Tag Archives: trains

Q&A: Bailing OUt

I’m not really sure if this is your specialty or not, but I was wondering about the plausibility of jumping from a moving train (think an older steam engine, not the almost too fast modern Asian trains). I think if it’s rounding a bend, it’ll have to slow down and make the jump easier, no?

There’s a number of factors here, but this should be survivable under, at least some, circumstances. Some of this stuff also applies for bailing out of a modern car, or any other vehicle really.

From what I know, the maximum survivable speed you can bail out at is around 25-35mph. More than that, and you’re going to be suffering some pretty serious injuries on impact, even if you do this perfectly, simply because of the relative speeds. 35mph is also the lower end of the cruising speed of a 19th century steam locomotive. So, these do barely intersect.

Leaping from a vehicle safely depends on a couple additional factors. A soft landing point is ideal, and really anything that can blunt the initial impact is important. (Padded clothing is a huge boon here.) Leaping away from the vehicle so that you’re not clipped (or crushed) is vital. Keeping your limbs close to your body, so that you don’t break them on impact is also important. This means resisting the instinct to use your arms to break your fall. Obviously if the vehicle is above 30mph, trying to find a way to slow it is also on the list.

Depending on the train and tracks, sharper bends will force a train to slow down, so, that part does work in your favor. Note that phrase: “Depending on the train and tracks.” It’s entirely possible to have a bend in the rails designed to be taken at cruising speed. The relevant factor is how much the train has to turn. The maximum speed for a given bend is dependent on a lot of factors including: The weight and length of the cars, and the train as a whole, the coupling used, the width of the track, the track’s grade, and adverse weather conditions. For example, heavy cargo cars cannot take bends as easily as lighter passenger cars. Even then, on a sharp curve, the train will have to slow down. Depending on the rails and the cars, it’s possible it could slow down to as low as 5 to 10mph. Jumping off at those speeds would be completely survivable, assuming nothing horrific happened.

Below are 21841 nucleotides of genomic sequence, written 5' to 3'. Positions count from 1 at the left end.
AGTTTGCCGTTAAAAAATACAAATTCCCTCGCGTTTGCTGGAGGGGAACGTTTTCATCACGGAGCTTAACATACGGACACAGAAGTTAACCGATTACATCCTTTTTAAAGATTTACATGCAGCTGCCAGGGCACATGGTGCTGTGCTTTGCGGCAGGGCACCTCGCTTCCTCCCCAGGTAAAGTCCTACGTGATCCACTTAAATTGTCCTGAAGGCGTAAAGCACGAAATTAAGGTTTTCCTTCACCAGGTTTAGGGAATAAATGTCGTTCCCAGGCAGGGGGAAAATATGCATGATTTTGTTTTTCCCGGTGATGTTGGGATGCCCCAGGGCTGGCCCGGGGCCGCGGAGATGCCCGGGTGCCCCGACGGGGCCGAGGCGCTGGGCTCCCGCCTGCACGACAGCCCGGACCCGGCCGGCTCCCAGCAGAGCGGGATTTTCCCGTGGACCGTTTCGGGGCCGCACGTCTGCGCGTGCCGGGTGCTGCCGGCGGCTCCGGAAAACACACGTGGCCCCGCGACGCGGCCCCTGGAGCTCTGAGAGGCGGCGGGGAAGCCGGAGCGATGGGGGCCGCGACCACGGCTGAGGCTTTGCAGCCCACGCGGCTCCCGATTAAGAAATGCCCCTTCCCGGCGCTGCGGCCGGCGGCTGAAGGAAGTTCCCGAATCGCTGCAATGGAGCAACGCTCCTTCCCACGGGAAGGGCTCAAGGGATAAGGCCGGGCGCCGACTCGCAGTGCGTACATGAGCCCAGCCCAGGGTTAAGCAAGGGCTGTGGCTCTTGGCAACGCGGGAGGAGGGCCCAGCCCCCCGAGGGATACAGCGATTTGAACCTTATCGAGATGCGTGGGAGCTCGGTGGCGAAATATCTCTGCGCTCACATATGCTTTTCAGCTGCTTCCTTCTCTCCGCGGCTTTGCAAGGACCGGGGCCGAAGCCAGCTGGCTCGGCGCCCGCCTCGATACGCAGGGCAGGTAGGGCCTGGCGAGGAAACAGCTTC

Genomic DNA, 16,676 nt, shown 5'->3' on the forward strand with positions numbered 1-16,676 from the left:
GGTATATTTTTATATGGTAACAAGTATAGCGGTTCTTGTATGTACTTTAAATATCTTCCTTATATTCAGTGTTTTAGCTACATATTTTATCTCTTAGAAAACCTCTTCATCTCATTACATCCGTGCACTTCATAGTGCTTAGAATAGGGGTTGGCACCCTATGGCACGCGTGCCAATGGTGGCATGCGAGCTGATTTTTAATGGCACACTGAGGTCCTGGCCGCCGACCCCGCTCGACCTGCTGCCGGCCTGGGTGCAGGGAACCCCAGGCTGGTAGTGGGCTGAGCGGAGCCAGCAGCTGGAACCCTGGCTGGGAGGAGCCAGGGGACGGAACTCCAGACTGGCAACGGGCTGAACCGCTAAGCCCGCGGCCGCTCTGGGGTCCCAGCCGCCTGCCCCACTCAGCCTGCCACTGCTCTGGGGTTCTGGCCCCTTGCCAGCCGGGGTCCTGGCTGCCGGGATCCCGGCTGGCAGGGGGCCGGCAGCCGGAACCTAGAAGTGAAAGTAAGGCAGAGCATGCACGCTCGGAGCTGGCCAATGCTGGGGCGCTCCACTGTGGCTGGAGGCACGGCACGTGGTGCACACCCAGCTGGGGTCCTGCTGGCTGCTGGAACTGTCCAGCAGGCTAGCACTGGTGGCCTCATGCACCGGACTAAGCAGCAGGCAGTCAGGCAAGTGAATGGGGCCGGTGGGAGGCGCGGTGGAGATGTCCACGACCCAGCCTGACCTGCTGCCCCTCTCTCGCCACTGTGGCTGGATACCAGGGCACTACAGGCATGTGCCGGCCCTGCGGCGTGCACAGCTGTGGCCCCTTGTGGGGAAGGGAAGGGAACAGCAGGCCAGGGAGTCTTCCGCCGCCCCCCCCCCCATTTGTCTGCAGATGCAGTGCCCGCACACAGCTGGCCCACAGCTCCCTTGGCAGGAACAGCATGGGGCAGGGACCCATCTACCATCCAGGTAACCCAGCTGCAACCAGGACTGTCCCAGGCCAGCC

You’re also correct, you can’t jump from a bullet train and live. These are, specifically, designed to keep their speed up, even while turning. Technically, they will bleed speed to turn, but it’s still several times above survivable thresholds.

In the US and Candada, diesel passenger trains run around 80-90mph outside of urban areas. (Amusingly, the Canadian train system never converted to metric, so miles is correct.) I know there’s reduced speed limits in urban areas, but don’t know what that is exactly. Additionally, different tracks may have their own posted speed limits, and those limits can be affected by severe weather, or other temporary factors. This puts the train’s velocity well above survivable bail out speeds, even on most curves.

One problem that does come to mind is the idea of bailing from a runaway train. That’s not going to be survivable in most circumstances. A character who’s being held captive on a train with an engineer who’s being mostly responsible has options, however a train careening out control will, almost certainly, be going too fast to safely bail out of.

Incidentally, trains in the New York City subway system move at an average of around 17mph. While jumping out of one is still an incredibly bad idea, because of all the risks associated with being around a moving train, that is a survivable speed. NYC’s transit system is infamous for how slow it is, however. Some other metros will be slow enough to allow someone to bail, but you’d need to look up the city in question if you’re wanting a specific answer.

So, yes, you can jump from a moving train and live, if you know what you’re doing, and it’s not going too fast.

-Starke

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